As is so often the case, I must caveat this post. My understanding of Northern Ireland is, like my understanding of Bosnia-Herzegovina, partial at best. But I believe we do not address problems by keeping silent. As always, I welcome feedback, especially from people better informed than myself.
Recently, I was able to spend a few days in Belfast for work. While there, I was able to take some time to explore the city. Far too little time learn what life is really like there, but nonetheless I was struck by similarities between how Belfast and Mostar, a city I visited back in 2014, have addressed the divisions which led them to internecine sectarian and ethnic conflicts.
One thing which stood out while I was in Mostar was the number of buildings which had not been rebuilt after the Bosnia War came to an end in 1995. While the west side of the city (the half which is ethnically Croat), has been largely rebuild, many buildings on the east (Bosniak) side remain in ruins. Walking through the city, you are constantly reminded of the conflict – in some places, you could be forgiven for forgetting it ended over 20 years ago.
You do not see buildings in ruins in Belfast. No walls are marked with bullet holes. The longer, less intensive nature of the Troubles perhaps left less massive destruction than the siege and counter-siege of Mostar in the Bosnia War, and the UK was far better resourced to rebuild afterwards than was Bosnia-Herzegovina. Nonetheless, physical reminders of the war remain. Walking down Falls road or Shankill road, you see murals emphasising local Unionist or Republican identity, through depictions of key figures from the Troubles (and earlier history), military symbols, and slogans like “prepared for peace, ready for war”. In other places, the colour of the kerbs marks out local sentiment.
The nature of the reminders are different between Belfast and Mostar, yet both force recollection of a painful past; they prevent wounds from properly healing. They normalise the idea of conflict, entrenching ideological differences.
Worse still, in both Belfast and Mostar, the two side are physically divided from one another.
As a result of the 1992-95 war, the vast majority of Bosniaks live on the east side of Mostar city, while most Croats live on the west. Between the two lies the main North-south road and the river, a no-man’s land over which civilians were forced, under threat of snipers, in order to make the two sides homogenous. The divides in Belfast are less clear cut, with pockets of Republican or Unionist affiliation spread across the city, but those pockets are often homogenous, and physically divided from each other by ‘peace lines’, walls and fences often 6 meters high or more, which exist to prevent violence.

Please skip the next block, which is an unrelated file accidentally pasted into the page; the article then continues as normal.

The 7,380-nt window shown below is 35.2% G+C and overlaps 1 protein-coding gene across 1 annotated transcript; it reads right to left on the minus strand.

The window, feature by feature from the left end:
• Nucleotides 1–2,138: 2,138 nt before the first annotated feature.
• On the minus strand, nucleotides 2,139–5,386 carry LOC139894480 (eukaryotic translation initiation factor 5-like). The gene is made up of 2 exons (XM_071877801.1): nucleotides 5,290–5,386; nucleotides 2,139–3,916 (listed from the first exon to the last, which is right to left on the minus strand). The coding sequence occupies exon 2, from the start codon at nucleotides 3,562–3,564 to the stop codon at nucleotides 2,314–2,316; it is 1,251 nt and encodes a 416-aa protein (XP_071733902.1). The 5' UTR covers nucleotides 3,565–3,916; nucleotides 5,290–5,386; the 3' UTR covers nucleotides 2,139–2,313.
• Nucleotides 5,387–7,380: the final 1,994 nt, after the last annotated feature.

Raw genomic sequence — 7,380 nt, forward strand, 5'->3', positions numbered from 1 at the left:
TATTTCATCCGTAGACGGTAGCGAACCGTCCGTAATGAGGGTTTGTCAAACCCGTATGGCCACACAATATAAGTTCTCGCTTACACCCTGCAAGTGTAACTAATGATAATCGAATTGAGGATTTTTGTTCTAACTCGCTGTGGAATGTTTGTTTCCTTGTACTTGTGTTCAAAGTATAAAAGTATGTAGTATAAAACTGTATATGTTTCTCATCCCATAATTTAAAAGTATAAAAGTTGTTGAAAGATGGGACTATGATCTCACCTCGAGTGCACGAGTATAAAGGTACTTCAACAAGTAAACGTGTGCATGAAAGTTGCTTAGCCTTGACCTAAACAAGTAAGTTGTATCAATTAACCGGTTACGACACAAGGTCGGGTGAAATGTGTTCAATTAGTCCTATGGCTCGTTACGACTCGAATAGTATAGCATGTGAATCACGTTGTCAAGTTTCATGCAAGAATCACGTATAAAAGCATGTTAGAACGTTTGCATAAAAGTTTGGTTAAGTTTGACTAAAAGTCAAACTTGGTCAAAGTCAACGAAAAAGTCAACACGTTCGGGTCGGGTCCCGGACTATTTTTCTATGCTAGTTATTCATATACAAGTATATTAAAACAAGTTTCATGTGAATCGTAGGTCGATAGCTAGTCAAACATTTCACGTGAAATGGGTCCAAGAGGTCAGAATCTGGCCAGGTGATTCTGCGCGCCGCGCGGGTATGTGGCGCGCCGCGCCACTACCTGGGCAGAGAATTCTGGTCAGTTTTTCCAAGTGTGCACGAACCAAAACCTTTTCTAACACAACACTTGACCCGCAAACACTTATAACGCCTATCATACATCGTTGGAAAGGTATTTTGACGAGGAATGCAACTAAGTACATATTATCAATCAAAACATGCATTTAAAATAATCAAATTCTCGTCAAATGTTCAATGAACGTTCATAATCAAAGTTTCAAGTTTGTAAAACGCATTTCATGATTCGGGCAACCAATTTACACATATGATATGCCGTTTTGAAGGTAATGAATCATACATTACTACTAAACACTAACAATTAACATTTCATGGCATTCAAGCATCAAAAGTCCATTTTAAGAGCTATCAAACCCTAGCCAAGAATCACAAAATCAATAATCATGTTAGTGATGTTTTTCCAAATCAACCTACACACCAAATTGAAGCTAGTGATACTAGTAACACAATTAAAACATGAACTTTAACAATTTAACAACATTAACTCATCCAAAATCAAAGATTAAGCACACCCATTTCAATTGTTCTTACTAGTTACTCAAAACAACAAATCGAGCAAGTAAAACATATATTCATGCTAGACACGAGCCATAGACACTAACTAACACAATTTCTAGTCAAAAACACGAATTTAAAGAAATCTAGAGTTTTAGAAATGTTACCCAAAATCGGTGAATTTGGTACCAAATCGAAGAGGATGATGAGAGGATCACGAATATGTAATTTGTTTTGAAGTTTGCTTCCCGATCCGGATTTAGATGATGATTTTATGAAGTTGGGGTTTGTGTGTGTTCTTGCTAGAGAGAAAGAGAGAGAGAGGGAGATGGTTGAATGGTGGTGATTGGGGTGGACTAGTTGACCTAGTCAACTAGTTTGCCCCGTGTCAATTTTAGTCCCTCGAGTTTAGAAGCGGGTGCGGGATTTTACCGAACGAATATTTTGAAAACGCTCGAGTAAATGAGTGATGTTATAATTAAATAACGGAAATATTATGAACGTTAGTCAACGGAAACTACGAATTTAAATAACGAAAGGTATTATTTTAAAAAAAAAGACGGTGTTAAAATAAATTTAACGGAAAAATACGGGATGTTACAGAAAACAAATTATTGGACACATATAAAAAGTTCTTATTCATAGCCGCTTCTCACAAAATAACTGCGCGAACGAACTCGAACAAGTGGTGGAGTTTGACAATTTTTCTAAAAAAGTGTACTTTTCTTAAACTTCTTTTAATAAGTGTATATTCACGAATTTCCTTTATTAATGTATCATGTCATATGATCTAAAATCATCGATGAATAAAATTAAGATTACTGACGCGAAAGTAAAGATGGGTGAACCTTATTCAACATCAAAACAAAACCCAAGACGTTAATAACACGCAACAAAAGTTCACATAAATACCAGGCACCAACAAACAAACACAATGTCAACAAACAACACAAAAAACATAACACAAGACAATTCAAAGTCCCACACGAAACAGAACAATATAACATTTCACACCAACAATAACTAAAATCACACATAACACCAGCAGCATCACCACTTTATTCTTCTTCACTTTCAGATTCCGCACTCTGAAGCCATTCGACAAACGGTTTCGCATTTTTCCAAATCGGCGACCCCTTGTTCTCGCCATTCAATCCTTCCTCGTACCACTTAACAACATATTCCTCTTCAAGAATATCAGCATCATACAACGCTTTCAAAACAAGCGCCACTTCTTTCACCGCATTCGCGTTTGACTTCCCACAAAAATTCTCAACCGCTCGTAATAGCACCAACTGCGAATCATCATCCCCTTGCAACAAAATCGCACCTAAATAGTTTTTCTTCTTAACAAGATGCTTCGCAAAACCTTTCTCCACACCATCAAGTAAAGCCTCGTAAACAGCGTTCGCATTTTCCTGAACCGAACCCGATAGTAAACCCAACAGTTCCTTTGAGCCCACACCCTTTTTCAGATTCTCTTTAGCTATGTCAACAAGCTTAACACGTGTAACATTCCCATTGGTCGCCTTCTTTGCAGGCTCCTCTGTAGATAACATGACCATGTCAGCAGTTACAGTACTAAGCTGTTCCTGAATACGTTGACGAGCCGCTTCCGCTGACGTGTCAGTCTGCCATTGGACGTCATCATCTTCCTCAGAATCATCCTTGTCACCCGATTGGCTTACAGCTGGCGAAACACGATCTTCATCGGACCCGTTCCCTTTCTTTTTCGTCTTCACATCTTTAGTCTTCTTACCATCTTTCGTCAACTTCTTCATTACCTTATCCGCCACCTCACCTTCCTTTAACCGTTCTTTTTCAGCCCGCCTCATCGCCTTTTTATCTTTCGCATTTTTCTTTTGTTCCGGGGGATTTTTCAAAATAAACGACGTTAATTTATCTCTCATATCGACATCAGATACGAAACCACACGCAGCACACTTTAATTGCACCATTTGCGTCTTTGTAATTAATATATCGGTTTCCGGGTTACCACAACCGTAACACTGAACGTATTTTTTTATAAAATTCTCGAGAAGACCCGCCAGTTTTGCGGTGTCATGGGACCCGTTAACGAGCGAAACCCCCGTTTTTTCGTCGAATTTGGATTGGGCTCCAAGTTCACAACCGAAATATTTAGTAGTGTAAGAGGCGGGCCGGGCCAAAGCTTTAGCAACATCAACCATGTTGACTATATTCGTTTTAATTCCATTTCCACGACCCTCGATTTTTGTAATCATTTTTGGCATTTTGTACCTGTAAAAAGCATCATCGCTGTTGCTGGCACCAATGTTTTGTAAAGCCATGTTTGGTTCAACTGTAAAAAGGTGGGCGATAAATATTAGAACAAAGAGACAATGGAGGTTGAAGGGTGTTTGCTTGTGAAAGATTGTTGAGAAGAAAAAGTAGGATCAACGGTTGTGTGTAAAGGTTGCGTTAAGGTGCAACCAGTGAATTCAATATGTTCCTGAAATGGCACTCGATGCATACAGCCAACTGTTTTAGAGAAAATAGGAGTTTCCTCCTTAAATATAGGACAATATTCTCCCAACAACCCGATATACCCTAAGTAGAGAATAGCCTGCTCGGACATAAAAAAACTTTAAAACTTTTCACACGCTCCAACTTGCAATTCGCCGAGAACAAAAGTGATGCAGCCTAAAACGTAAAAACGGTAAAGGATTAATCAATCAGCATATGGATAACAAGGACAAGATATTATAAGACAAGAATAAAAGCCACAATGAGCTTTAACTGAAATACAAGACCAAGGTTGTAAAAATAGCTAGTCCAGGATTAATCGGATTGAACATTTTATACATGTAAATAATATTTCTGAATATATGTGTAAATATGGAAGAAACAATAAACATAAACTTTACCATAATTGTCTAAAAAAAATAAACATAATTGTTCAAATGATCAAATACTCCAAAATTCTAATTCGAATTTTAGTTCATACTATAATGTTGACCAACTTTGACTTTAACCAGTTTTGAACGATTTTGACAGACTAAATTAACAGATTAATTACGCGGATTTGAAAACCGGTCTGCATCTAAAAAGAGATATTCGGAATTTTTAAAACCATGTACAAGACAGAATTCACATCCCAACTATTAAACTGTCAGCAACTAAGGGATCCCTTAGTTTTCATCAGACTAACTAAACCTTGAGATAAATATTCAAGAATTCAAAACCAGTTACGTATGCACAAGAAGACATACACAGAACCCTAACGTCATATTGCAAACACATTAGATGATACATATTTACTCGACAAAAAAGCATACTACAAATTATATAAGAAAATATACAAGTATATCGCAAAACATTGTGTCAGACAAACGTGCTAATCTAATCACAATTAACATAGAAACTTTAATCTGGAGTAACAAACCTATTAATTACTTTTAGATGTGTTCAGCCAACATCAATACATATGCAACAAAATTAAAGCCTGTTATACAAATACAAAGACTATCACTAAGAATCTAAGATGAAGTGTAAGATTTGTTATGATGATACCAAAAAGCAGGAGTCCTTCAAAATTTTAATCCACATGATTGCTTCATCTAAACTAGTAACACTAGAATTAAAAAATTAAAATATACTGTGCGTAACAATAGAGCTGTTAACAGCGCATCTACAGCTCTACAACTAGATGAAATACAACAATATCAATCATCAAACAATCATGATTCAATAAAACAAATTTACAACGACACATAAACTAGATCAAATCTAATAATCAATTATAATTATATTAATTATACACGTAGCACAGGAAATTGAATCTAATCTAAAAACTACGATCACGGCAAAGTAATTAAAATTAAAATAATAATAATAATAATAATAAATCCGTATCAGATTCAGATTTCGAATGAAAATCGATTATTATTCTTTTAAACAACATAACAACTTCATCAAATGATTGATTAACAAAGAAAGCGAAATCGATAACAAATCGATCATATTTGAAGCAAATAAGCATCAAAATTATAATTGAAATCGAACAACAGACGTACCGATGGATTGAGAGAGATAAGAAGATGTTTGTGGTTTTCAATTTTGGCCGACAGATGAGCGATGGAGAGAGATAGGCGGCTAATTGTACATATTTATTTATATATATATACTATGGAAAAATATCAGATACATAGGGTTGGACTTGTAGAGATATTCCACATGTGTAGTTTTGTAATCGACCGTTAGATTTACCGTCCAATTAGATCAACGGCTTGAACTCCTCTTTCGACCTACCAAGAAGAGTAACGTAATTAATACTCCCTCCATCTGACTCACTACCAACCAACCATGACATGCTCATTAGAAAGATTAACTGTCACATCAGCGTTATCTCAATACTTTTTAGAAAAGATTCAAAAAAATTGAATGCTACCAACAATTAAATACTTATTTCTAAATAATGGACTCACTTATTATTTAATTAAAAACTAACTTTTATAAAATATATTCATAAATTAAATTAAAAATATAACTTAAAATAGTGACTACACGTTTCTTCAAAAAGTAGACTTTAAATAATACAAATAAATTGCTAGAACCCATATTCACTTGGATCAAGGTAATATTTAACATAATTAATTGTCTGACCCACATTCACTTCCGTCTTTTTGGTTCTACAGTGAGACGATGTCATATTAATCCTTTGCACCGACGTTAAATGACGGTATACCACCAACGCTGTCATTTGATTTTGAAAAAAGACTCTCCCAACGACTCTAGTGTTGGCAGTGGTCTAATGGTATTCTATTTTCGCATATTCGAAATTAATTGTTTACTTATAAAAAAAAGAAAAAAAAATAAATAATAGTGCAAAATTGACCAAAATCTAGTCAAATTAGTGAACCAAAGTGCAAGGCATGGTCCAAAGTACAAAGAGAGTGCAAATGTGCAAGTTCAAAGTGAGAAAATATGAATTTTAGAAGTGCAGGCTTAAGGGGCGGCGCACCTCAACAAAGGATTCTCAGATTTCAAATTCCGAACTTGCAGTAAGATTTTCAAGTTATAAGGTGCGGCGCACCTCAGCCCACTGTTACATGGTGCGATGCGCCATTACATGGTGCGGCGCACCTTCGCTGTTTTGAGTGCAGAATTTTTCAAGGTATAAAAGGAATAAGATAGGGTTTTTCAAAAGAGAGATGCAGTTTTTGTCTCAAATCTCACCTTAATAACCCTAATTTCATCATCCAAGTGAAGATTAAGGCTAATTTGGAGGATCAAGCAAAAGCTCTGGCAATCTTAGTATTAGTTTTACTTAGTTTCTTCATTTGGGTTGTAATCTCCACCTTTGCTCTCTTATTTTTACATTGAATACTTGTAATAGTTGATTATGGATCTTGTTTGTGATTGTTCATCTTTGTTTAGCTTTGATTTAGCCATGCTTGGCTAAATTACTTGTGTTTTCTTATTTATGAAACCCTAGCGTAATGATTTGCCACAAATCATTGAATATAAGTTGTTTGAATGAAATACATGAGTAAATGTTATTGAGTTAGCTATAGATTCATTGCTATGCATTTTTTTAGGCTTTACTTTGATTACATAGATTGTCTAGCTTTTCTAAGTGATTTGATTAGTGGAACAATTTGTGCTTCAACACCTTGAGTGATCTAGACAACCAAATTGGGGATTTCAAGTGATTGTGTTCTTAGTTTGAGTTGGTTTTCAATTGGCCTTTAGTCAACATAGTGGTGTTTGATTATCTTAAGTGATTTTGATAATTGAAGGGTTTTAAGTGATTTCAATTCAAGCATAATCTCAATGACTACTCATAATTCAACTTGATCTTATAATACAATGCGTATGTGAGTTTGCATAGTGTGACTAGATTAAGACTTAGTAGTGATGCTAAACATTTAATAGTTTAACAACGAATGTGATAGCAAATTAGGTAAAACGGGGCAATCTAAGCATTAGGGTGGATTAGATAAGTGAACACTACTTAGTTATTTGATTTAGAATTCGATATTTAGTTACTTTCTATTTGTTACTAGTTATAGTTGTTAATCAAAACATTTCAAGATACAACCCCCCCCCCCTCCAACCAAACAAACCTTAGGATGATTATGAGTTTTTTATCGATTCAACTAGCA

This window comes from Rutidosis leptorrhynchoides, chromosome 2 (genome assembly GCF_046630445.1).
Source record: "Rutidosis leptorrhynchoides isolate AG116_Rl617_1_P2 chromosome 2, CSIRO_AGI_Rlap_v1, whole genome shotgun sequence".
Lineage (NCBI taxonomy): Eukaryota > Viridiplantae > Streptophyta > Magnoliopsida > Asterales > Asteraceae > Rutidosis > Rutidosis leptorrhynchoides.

These divisions do not seem to be going away. Despite a stated goal of the devolved administration in Belfast being the removal of all peace lines by 2023, the number of peace lines has actually risen since 1998, and many residents feel they provide security. With no devolved government in Northern Ireland at present, the chances of the 2023 target being met look slim.
Again, in Bosnia-Herzegovina, young people from different ethnicities attend schools separately, and are taught different curriculums, giving them little or no opportunities to interact across ethnic boundaries. The divisions in Belfast are not set in stone as they are in BiH, but the majority of young people from Republican communities attend schools run by the Catholic Church, while most Unionist children attend state schools; just 7% of children attend integrated schools.
It seems to me that, rather than committing to the painful, risky business of building peace, both Belfast and Mostar have instead opted simply to prevent any kind of contact which could lead to a breakout of hostilities. Given the harrowing events of the war in Bosnia, and the intractable nature of the Troubles, it is perhaps unsurprising that both countries focussed on armistice, rather than trying to address the underlying causes of the war. Yet this ‘safer’ path leaves open the possibility of a return to violence. It entrenches divisions, it prevents real reconciliation, and it passes the conflict on to the next generation.
You’ve got to be taught to hate and fear
You’ve got to be taught from year to year
It’s got to be drummed in your dear little ear
You’ve got to be carefully taught
You’ve got to be taught before it’s too late
Before you are six or seven or eight
To hate all the people your relatives hate
You’ve got to be carefully taught